Really interesting analysis of the challenges facing today’s media

This is well worth a read – it is an astute analysis of the recent history of the journalism industry, the challenges that face it, and what the future is likely to hold. Click here to read it.

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Lamenting the loss of the Neath Guardian

What a wonderful description of the role of a local news reporter

The trouble with predicting the future

Claire Enders discovered why it’s not easy playing the clairvoyant.

In June 2009 she spoke to the House of Commons about the crisis in the local and regional British press. She predicted half of all titles would close by 2013, leaving many areas with just a single newspaper. You can read the Press Gazette report here.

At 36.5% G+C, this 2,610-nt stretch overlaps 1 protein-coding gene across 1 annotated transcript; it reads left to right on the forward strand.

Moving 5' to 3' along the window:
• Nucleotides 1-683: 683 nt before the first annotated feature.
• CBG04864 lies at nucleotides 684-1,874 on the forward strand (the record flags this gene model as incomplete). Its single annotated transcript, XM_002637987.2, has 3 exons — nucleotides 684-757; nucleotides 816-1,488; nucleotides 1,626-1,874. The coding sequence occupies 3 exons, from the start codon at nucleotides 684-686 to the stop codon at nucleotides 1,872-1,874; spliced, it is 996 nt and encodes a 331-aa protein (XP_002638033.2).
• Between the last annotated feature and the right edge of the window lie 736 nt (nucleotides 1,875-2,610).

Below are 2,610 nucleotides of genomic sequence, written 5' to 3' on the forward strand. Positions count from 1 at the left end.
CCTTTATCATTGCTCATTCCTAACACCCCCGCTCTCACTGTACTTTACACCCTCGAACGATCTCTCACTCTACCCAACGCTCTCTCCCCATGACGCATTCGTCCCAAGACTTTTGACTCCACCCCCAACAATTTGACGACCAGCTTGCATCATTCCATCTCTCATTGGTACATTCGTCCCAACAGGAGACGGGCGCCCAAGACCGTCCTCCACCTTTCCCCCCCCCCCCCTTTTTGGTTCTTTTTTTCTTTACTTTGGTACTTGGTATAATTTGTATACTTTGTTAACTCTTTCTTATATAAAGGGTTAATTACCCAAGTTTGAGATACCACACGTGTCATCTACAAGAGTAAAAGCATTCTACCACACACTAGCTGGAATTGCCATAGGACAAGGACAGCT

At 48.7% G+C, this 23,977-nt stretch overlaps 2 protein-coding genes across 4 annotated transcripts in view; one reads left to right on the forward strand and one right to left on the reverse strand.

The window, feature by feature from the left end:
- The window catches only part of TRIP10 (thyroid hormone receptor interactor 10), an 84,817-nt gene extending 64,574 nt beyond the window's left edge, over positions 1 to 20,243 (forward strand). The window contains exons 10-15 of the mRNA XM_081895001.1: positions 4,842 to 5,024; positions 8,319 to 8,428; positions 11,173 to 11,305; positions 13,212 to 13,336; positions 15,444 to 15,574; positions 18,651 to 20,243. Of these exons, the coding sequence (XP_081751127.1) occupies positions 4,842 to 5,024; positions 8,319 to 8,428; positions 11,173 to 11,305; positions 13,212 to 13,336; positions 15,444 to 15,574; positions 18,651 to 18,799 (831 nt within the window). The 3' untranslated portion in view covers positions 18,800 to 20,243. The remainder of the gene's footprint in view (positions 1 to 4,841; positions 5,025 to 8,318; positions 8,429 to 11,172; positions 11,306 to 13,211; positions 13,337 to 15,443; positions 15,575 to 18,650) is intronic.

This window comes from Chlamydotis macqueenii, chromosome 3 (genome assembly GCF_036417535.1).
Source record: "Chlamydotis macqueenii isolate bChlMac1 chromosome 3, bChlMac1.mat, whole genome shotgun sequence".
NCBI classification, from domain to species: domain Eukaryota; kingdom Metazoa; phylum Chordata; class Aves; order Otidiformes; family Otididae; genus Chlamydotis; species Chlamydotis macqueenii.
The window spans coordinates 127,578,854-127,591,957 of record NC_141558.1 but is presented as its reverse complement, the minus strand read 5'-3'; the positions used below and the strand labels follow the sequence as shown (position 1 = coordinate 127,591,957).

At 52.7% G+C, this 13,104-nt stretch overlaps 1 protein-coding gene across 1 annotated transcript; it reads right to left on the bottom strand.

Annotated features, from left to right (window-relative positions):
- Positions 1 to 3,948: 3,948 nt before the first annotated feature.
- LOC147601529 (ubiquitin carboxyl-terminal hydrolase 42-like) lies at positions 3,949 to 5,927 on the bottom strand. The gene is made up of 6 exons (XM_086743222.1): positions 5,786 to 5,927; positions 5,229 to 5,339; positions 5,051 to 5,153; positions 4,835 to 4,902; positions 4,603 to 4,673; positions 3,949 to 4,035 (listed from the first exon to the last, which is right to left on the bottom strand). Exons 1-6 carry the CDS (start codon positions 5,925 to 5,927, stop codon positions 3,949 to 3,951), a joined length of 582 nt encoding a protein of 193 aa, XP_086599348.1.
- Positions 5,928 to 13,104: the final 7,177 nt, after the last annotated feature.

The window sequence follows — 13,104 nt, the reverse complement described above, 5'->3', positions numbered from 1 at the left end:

Just over a year later, in November 2010, her colleague Douglas McCabe of Enders Analysis, was busy backtracking at a Society of Editors conference in Glasgow. He admitted that they had been wrong, and that the prediction had been unduly pessimistic. You can read that Press Gazette report here.

 

Newspaper closures – what are the facts?

Anyone who’s tried to get to the bottom of how the local and regional press are doing, will know that finding reliable data about the number of closures and launches is not easy.

I have found some statistics on launches on the website of the Newspaper Society here, but no equivalent data (perhaps understandably considering the nature of the organisation, which promotes the local and regional press) on title closures.